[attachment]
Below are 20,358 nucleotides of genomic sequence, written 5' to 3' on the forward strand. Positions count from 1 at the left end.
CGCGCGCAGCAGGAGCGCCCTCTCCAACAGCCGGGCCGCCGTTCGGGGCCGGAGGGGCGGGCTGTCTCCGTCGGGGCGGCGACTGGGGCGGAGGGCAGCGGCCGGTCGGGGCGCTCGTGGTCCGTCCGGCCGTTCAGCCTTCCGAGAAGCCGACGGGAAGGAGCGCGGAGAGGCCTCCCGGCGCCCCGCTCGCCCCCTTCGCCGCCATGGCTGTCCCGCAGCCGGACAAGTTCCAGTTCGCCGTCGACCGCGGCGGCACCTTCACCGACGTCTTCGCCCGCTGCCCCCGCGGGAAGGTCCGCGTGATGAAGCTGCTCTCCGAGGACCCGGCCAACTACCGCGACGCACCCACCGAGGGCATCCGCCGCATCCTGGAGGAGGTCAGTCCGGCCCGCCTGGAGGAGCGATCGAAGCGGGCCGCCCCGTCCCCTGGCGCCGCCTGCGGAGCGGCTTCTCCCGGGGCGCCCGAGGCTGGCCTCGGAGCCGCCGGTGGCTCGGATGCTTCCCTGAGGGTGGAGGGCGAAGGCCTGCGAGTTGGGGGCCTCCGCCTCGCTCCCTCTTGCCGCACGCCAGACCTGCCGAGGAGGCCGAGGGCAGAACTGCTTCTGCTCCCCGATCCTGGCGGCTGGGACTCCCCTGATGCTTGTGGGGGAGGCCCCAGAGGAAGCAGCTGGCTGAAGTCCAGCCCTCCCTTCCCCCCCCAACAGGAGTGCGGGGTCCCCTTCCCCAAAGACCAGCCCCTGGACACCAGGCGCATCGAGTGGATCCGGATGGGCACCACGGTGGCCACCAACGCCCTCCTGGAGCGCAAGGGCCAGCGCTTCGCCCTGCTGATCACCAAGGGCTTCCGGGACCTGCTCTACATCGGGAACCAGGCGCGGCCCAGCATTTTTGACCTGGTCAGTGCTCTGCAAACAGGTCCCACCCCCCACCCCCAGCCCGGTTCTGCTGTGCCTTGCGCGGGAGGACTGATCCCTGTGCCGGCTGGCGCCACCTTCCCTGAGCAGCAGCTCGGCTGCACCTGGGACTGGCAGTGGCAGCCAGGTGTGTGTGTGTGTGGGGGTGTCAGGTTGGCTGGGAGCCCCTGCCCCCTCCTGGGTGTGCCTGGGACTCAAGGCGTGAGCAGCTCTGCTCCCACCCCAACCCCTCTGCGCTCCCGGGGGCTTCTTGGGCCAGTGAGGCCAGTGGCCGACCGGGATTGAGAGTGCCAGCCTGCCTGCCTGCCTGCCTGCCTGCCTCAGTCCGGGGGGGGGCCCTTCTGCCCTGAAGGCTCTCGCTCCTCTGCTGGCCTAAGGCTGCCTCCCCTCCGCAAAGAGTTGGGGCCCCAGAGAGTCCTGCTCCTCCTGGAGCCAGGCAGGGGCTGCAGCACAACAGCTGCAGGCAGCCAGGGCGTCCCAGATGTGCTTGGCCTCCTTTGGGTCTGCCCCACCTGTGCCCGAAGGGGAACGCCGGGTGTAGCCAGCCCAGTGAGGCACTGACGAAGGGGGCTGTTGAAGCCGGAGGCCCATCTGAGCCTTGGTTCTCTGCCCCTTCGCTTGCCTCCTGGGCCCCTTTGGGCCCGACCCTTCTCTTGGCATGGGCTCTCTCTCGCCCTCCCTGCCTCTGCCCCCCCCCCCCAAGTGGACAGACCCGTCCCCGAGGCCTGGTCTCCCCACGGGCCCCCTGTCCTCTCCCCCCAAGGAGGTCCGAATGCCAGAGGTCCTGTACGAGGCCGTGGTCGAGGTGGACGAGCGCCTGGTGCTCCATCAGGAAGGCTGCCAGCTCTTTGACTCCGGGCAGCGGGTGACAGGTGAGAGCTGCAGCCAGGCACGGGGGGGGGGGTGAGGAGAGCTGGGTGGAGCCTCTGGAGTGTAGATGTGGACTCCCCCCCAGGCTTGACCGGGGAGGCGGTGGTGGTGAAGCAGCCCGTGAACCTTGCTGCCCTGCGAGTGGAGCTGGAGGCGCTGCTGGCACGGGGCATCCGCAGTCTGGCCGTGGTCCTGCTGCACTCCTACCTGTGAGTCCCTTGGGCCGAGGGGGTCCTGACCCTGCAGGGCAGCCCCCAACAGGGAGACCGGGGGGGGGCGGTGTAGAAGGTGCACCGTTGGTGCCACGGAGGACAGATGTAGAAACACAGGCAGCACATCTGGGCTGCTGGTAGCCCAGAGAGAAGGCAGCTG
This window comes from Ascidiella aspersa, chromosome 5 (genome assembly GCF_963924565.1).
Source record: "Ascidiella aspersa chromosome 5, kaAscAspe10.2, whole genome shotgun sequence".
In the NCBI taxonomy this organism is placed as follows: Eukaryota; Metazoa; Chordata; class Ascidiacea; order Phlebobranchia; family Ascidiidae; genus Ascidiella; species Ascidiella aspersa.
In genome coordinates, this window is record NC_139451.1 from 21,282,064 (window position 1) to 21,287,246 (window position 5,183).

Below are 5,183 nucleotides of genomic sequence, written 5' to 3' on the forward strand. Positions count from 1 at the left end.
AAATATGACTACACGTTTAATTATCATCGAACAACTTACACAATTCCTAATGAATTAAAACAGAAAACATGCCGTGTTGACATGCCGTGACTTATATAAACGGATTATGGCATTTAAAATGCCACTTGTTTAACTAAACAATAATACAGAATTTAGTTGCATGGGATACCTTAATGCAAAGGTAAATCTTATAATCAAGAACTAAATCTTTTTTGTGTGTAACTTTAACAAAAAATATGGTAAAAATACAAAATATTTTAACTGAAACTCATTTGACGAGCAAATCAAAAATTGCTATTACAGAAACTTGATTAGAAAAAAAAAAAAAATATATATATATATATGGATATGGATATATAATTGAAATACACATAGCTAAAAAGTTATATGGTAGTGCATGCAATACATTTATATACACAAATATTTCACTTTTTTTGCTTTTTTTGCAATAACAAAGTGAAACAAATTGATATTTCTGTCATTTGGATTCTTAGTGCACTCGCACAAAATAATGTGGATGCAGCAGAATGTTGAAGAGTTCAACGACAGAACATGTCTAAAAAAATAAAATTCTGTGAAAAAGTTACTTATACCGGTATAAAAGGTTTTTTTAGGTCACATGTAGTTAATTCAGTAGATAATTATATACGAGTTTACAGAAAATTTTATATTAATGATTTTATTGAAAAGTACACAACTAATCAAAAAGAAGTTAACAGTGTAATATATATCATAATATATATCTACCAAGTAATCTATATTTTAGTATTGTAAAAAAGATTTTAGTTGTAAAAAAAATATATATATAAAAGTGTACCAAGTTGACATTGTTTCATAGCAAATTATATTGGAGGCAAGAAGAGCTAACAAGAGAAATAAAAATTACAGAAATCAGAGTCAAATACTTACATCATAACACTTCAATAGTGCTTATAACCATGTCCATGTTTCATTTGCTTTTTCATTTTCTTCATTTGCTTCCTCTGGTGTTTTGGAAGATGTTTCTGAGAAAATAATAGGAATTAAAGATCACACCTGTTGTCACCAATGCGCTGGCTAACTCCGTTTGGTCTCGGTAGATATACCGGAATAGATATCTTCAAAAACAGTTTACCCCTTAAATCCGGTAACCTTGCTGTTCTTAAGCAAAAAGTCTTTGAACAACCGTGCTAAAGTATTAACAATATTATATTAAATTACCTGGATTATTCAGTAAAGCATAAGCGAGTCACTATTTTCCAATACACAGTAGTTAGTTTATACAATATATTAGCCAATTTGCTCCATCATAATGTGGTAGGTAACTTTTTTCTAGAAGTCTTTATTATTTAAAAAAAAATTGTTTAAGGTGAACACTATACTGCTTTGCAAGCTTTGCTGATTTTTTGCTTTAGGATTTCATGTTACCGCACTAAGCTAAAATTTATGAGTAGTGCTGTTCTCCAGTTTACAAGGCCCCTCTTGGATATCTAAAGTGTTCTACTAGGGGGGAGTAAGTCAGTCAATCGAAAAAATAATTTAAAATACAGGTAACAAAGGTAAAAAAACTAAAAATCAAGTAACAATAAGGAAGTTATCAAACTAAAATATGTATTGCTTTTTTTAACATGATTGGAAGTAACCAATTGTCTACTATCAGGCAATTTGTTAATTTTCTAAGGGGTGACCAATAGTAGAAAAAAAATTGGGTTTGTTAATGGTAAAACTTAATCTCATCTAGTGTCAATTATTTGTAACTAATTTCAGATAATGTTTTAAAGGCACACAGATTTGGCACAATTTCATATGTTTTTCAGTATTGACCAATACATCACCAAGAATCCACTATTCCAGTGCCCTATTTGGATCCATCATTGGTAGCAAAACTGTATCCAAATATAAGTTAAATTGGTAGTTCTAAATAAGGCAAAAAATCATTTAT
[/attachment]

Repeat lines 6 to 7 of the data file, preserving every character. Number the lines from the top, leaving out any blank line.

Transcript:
In genome coordinates, this window is record NC_139451.1 from 21,282,064 (window position 1) to 21,287,246 (window position 5,183).

Below are 5,183 nucleotides of genomic sequence, written 5' to 3' on the forward strand. Positions count from 1 at the left end.